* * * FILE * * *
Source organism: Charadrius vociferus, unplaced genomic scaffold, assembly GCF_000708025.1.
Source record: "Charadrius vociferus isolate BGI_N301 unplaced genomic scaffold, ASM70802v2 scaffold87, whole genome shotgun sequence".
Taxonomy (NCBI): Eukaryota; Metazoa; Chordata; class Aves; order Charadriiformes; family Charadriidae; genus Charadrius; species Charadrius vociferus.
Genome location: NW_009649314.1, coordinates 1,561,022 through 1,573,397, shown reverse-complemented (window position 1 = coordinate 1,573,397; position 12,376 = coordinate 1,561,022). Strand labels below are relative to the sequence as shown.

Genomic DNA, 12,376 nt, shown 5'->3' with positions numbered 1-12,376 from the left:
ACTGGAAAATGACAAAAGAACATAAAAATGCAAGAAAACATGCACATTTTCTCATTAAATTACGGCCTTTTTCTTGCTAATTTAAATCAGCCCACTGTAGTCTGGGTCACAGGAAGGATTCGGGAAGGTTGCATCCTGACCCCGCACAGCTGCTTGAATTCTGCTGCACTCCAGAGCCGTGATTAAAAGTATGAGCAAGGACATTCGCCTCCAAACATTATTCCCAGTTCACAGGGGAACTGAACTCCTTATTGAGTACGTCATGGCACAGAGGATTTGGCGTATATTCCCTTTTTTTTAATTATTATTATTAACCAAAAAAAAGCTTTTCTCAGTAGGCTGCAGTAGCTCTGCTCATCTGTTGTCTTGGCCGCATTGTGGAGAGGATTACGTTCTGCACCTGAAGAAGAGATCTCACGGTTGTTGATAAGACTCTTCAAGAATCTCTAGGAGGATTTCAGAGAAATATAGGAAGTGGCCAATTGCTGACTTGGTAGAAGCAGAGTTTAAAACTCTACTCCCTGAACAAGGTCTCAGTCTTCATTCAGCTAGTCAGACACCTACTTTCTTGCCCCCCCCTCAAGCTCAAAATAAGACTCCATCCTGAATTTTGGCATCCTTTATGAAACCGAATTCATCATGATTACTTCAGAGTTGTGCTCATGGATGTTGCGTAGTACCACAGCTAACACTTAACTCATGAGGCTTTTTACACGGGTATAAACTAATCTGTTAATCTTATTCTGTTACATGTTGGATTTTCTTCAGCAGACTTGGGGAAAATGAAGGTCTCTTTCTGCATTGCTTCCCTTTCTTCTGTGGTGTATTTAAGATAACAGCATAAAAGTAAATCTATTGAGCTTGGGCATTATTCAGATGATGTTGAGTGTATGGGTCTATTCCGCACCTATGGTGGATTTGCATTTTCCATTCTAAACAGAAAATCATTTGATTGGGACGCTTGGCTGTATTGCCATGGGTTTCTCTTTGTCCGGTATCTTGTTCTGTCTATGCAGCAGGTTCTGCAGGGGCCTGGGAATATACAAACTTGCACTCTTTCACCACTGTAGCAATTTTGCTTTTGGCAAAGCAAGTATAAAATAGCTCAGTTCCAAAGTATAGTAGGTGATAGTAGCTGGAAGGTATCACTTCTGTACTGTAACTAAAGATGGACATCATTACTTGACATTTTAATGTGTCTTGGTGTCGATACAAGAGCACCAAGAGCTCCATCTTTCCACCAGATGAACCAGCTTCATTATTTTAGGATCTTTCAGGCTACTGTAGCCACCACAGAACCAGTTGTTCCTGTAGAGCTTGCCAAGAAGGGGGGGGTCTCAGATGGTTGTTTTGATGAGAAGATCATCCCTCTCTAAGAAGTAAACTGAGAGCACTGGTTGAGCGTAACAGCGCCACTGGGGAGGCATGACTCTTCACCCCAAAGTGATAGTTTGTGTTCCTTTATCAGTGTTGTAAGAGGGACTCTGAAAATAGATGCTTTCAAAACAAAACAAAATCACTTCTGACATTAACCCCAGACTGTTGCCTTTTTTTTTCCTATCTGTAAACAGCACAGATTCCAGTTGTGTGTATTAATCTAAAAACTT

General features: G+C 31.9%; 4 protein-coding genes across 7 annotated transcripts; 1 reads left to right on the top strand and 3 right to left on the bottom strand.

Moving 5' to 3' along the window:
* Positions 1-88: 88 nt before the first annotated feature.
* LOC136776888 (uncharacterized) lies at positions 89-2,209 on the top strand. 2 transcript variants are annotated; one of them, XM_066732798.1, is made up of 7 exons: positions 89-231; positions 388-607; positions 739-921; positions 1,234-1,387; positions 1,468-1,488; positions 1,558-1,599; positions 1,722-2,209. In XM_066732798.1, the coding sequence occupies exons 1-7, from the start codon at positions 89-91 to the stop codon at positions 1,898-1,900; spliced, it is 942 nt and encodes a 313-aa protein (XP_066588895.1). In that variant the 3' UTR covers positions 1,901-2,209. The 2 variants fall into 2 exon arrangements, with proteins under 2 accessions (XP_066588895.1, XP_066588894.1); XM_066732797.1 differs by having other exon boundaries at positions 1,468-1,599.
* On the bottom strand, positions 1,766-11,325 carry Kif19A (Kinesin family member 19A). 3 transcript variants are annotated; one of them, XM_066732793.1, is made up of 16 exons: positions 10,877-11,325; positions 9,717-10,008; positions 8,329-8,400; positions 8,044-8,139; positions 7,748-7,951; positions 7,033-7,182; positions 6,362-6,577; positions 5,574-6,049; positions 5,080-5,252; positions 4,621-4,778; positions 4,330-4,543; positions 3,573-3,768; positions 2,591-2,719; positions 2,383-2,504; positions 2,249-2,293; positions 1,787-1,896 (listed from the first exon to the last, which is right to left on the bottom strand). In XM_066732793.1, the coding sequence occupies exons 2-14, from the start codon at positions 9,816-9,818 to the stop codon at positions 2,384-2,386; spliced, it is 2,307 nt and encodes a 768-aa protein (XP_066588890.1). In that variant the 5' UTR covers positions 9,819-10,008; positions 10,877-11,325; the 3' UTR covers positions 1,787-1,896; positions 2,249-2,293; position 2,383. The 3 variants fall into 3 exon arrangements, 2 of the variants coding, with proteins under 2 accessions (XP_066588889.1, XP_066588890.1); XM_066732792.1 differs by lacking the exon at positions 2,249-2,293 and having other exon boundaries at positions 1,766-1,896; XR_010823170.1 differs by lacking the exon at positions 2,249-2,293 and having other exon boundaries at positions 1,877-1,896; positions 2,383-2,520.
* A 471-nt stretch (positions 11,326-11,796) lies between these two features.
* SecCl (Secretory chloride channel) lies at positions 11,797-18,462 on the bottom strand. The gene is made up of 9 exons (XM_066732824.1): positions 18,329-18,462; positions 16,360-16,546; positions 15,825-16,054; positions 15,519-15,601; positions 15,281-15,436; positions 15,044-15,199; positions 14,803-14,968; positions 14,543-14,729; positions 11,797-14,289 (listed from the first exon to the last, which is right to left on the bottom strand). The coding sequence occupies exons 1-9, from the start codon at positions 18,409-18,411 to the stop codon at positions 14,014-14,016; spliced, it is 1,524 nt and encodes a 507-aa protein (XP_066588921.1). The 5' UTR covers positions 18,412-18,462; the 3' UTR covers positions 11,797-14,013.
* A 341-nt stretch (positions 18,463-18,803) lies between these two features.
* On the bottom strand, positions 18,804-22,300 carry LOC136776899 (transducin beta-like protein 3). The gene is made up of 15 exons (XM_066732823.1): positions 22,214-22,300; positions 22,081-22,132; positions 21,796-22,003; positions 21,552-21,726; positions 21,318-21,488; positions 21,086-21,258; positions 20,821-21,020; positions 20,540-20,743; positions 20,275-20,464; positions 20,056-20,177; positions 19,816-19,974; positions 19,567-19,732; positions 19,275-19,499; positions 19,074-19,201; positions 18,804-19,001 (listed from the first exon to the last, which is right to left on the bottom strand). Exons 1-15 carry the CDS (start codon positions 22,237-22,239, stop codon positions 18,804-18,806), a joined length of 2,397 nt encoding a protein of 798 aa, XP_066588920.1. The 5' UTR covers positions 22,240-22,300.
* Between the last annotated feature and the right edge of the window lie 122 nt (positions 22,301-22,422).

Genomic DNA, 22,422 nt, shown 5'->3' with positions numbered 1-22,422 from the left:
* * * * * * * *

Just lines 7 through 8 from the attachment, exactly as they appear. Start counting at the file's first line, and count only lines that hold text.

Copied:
General features: G+C 31.9%; 4 protein-coding genes across 7 annotated transcripts; 1 reads left to right on the top strand and 3 right to left on the bottom strand.

Moving 5' to 3' along the window: